Marvel Comics’s single issues and graphic novels will no longer be carried in Books-A-Million stores, according to a report from Good eReader. They also say that Barnes & Noble will no longer carry single issues, but “will continue to sell graphic novels and trade paperback editions of Marvel properties, because they are sourced through Hachette,” implying that a breakdown between Marvel and big box bookstores may be behind the move.
Neither the publisher nor Barnes & Noble have confirmed the report for ComicBook.com, and Books-A-Million was unreachable by phone.
“Barnes and Noble and Books-A-Million have confirmed to Good e-Reader that many of their flagship locations have stopped carrying single issues and graphic novels of Marvel Comics,” the site reported. “You can still find these titles at smaller stores in more rural locations but no new orders will be processed after January 1st 2014.”
When rumors first started to fly this weekend about the possibility of Barnes & Noble’s Union Square location no longer carrying Marvel’s monthly, magazine-format comics, ComicBook.com reached out to the bookstore chain, who directed us to Marvel Comics for comment. Marvel did not respond to inquiries by telephone or e-mail.
Union Square was one of the locations that also reportedly confirmed the news for Good eReader. ComicBook.com reached out to a pair of upstate New York locations and was told that they were unaware of any upcoming changes. Barnes & Noble’s website currently stocks graphic novels in both physical and digital formats, but single-issue comics are not and have never been available. Other publishers, including DC Entertainment and Dark Horse Comics, sell digital copies of their single-issue comics via Barnes & Noble’s Nook Comics format. Marvel have never done so, which may be a point of contention between the companies.
Back in 2011, when Amazon rolled out their Kindle Fire device, DC Entertainment gave them exclusive digital access to a number of DC Comics graphic novels. Barnes & Noble responded by pulling physical copies of those titles from retail stores.
The obvious question–with both retailers reportedly making these moves at the same time and Barnes & Noble referring press to Marvel for comment–is whether this is actually a Marvel initiative.
“Regardless of the publisher, we will not stock physical books in our stores if we are not offered the available digital format,” the company’s chief merchant, Jaime Carey, said at the time. “To sell and promote the physical book in our store showrooms and not have the e-book available for sale would undermine our promise to Barnes & Noble customers to make available any book, anywhere, anytime.”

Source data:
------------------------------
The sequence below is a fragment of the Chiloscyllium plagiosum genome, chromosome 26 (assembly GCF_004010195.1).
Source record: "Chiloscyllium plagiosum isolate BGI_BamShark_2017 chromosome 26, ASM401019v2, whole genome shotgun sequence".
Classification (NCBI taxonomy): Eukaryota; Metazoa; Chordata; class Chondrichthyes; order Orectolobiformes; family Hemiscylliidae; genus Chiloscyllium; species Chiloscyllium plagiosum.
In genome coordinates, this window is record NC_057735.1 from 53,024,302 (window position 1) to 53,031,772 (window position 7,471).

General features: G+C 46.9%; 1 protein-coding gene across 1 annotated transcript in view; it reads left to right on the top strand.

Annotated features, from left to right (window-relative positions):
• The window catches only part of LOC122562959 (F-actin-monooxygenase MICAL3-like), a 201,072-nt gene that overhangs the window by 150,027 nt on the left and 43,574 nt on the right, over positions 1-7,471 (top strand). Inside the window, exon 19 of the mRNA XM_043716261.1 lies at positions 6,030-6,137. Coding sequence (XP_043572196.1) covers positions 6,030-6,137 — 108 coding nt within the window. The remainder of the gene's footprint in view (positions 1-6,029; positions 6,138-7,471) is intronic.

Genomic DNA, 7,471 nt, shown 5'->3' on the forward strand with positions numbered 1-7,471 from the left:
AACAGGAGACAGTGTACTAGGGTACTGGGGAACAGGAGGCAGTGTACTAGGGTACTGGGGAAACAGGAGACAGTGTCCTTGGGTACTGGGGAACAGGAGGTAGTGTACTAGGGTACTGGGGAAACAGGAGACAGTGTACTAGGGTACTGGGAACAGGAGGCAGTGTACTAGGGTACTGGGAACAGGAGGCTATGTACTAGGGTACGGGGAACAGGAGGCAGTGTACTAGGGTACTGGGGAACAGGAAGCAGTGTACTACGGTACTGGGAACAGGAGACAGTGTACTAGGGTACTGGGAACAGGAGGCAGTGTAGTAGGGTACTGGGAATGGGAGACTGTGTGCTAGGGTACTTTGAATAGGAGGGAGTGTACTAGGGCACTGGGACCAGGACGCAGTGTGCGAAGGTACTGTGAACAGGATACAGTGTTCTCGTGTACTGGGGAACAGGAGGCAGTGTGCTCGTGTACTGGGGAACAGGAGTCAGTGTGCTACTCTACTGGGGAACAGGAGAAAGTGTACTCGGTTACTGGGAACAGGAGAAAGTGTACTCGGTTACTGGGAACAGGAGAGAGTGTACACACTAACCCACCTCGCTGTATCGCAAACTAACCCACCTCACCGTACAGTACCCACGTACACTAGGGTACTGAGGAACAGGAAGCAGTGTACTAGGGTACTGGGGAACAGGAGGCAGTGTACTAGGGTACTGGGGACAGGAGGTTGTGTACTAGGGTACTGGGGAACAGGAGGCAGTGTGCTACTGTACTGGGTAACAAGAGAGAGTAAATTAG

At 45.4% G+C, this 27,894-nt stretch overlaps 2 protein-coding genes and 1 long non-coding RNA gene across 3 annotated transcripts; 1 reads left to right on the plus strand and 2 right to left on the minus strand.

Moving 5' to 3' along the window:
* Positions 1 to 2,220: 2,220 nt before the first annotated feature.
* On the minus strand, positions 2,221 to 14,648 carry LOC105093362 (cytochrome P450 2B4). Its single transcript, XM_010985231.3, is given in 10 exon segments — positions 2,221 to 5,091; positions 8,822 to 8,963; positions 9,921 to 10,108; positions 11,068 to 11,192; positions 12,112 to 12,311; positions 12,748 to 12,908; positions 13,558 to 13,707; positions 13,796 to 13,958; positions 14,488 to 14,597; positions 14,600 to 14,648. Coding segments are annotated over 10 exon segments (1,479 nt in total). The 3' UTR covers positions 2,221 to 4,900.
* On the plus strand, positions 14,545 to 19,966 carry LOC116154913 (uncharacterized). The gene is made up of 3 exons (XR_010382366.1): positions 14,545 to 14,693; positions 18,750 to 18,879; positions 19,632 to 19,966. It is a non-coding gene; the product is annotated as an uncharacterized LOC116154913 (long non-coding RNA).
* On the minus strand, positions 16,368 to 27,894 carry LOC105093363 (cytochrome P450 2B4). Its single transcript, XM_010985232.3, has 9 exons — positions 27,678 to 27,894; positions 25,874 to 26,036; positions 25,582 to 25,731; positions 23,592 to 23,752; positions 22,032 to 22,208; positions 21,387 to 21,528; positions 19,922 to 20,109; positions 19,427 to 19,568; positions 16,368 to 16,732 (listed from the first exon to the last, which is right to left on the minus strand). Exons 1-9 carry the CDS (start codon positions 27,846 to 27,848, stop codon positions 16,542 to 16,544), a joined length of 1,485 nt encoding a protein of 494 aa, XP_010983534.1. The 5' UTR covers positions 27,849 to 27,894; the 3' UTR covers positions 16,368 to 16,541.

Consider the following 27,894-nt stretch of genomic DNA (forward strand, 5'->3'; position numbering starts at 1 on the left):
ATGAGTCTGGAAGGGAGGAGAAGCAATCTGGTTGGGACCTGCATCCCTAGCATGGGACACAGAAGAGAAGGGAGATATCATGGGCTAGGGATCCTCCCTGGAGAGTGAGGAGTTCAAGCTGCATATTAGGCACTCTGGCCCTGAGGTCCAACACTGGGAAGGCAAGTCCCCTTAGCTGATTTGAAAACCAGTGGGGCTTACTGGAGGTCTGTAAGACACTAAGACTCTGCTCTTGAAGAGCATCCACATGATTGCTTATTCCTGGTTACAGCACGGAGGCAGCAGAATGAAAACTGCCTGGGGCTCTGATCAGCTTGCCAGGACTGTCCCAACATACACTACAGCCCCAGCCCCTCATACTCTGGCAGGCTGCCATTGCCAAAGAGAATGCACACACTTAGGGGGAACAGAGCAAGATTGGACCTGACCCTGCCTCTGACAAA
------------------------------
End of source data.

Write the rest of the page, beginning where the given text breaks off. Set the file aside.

Good eReader reported earlier this month that Marvel is looking to take its three disparate apps–Digital Comics Unlimited, their comic sales app and Marvel AR–and to bring them together as one app. They speculated at the time that it might be a move by Marvel to take control of their digital product away from ComiXology, who currently power the storefront for the Marvel and DC Comics apps. By creating a standalone app that would sell digital comics straight to readers without a middle man, Marvel would apparently be adopting the Dark Horse Comics model–although, as noted, some Dark Horse single issues are made available for other retailers, just not via ComiXology. Image Comics, by contrast, sell their comics via ComiXology and have an app powered by the digital comics retailer, but also sell DRM-free, downloadable digital copies of their comics via their own website. As yet, they don’t have an app that’s separate from ComiXology.
Barnes & Noble, who have been carrying Marvel Comics’s single-issues for some time without digital access for Nook, are therefore violating their own policy by doing so. It’s possible that if Marvel decided to further tighten their grip on digital product, for instance making the collected editions unavailable to Nook in order to support this purported new app, it could have caused a collapse in the relationship between the companies. That’s all speculation, though.
While the Nook division has been a loss for Barnes & Noble recently, hardware-wise, ebooks are one of the few growth sectors for the company (along with niche-friendly specialty in-store products like collectible editions of books, toys and games). As such, Marvel taking a hard line on digital could be a bigger deal now than it would have been in the past.
Marvel’s product line have been a major part of Nook’s promotions and displays ever since the Nook Tablet rolled out and comics were a major part of its offerings. The popularity of the Marvel films and characters combined with the features of the Nook–which at the time were significantly better for comics than Amazon’s Kindle line–and DC’s budding relationship with Amazon at the time made the pair obvious partners. As of now, they continue to maintain a Marvel-branded storefront for both digital and physical sales on the Barnes & Noble website.
Books-A-Million also used to carry Nook products, although they are not actually a part of Barnes & Noble but would buy the Nook and resell them. The products are no longer available and BAM’s ebooks are currently sold in ePub format, which is supported by Nook but also a number of other readers. The Nook division has been a loss leader for Barnes & Noble recently, and the company said in 2013 that they were looking at options to spin it off or close it down soon.
Throughout the holiday season, Barnes & Noble offered a “buy 2, get 1 free” sale on Marvel and DC Comics graphic novels. That sale will continue through the end of 2013.